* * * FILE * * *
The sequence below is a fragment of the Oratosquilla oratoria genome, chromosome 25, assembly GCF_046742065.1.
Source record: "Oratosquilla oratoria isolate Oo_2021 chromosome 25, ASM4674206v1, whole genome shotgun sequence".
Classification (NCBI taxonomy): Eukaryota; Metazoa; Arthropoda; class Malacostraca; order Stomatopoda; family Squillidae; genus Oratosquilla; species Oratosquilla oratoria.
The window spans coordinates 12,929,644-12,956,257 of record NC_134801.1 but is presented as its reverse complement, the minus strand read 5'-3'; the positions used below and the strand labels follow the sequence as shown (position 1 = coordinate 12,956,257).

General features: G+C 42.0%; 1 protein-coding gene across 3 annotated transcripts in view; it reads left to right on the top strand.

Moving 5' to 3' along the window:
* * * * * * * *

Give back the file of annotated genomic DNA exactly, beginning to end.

The sequence below is a fragment of the Oratosquilla oratoria genome, chromosome 25, assembly GCF_046742065.1.
Source record: "Oratosquilla oratoria isolate Oo_2021 chromosome 25, ASM4674206v1, whole genome shotgun sequence".
Classification (NCBI taxonomy): Eukaryota; Metazoa; Arthropoda; class Malacostraca; order Stomatopoda; family Squillidae; genus Oratosquilla; species Oratosquilla oratoria.
The window spans coordinates 12,929,644-12,956,257 of record NC_134801.1 but is presented as its reverse complement, the minus strand read 5'-3'; the positions used below and the strand labels follow the sequence as shown (position 1 = coordinate 12,956,257).

General features: G+C 42.0%; 1 protein-coding gene across 3 annotated transcripts in view; it reads left to right on the top strand.

Moving 5' to 3' along the window: